Time Management for the busy music director/blogger: a journey into parts unknown

May 21, 2014

I don’t have time for a blog, do I?  No way.  I had just completed my soon-to-be released book, Music Direction For The Stage: A View From The Podium, when I took on two new music direction jobs, one for a show in production, the other in development.  This was in addition to three other shows I was helping to develop (they are dormant at the moment), subbing on keyboards on two Broadway shows, and finishing a semester of teaching at NYU with twelve, count ‘em, twelve private students.  (I was probably in class more hours than any two tenured faculty at any university combined.)  How could I possibly find time to launch a website that would expand upon and promote my book?

Yet in the book I emphasize, in both methodology and subject matter, the importance of context and process in music direction.  Therefore my embarking on these new work experiences would give me the chance to relate on-the-job experiences in context and in process, in the real world and in real time.  My running commentary could further exemplify the various tasks and processes that are the subjects of my text.  That is, of course, if only I had time.

When my mental RAM has had space for it (it’s pretty well clogged and fragmented with thoughts pertaining to my professional obligations), I’ve thought a good bit about how to write serially, as in this weblog, rather than in book form, where I can pre-organize.  In the book I observed music direction “in order,” that is, through the preproduction, production, rehearsal, and performance of a stage show.  In similar fashion, my 1995 doctoral dissertation (in composition) chronicled the compositional process in creating a piece of music from beginning to end.  The informal technique of journal-keeping that I used in that study (based on the writings of Ira Progoff, much of whose work as a psychologist and philosopher centers on analysis of creativity and the creative process) seems to recur whenever I discuss music in action.  This makes perfect sense, as music is temporal in its unfolding and in its perception, and temporal, too, on another level, in its development and realization.

The solution I reached for this website, unlike those larger formats, is to present a series of essays, and perhaps some groups of mini-essays, on topics that arise out of my work on the aforementioned productions and others, from the questions and issues my students and colleagues raise regularly, and from the topics of discussion among my colleagues.  Without the organizational constraints of a large text, I am able to deal with these matters in the order they occur to me, rather than trying to follow an outline.  In this blog I can add to and elaborate upon topics from the book, and update information in a profession and an artistic climate that are constantly updating themselves.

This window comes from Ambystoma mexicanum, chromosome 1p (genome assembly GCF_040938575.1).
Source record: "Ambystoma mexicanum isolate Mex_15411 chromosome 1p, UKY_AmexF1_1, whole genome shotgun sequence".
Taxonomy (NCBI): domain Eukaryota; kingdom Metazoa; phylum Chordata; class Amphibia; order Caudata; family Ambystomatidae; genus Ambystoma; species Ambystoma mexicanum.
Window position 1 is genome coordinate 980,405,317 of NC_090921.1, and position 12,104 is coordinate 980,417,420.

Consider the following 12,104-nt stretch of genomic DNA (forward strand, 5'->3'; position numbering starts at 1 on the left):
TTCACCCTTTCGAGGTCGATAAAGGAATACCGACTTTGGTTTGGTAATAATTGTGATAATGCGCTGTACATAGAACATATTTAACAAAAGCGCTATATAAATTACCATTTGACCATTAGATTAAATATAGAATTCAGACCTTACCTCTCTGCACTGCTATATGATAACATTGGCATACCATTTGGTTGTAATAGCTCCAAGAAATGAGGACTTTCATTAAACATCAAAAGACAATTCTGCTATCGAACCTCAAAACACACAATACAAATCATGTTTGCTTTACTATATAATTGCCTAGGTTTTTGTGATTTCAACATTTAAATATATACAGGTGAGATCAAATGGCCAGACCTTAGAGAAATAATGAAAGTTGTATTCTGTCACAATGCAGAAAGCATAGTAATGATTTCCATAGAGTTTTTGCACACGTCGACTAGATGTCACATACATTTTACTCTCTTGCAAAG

For a variety of reasons, I’m unable to go into too much detail on the projects I’m working on–in each case, the material and creative process of the work are somewhat proprietary, and giving away too much about such works-in-progress would violate the sanctity of the creative environment, not to mention expose entertainments that are not yet prepared to go before the public.  For one project in its infancy, the writers stipulated that I sign a nondisclosure agreement that prohibits me from discussing the content of the piece in any way.  Even without such pacts, professional ethics disbar my revealing too much.  So I will do my best to excerpt elements that will be interesting to examine in depth, but in such a way as to avoid invading anyone’s privacy.  My subbing as a keyboard player allows me to offer observations from the other side of the podium.  But again, discussing the shows or the strengths and shortcomings of their musical leadership would be a breach of professional etiquette.  So please forgive in advance any syntactical sidestepping that results from my guarding privileged properties, and my own career.  Likewise, many people have asked me to review in the blog the productions I’ve seen.  Whereas I am tempted, I fear that any overly incisive opinions might land me on the blacklist, and rightly so, in some ways.

In the end, I think…I hope…I can remain unbiased enough, and more crucially, find time in my schedule, to handle the requirements of all these simultaneous undertakings.  Somehow I have always managed to make it all fit: the daily practicing, the arranging, the organizing, casting, contracting, phone calls, creative meetings, and performances…and now, writing this blog.  I look forward in the coming months to sharing my experiences with whoever is following this series, getting some fruitful discussions started and stirring up some good controversies–only through challenging the status quo will I attain my book’s stated goal of improving on the profession of music direction and maintaining its excellence in all echelons of the creative world.  I encourage my readers’ questions and dissent; please feel free to respond with any commentary you feel is relevant.

 

Joe Church, May 21, 2014

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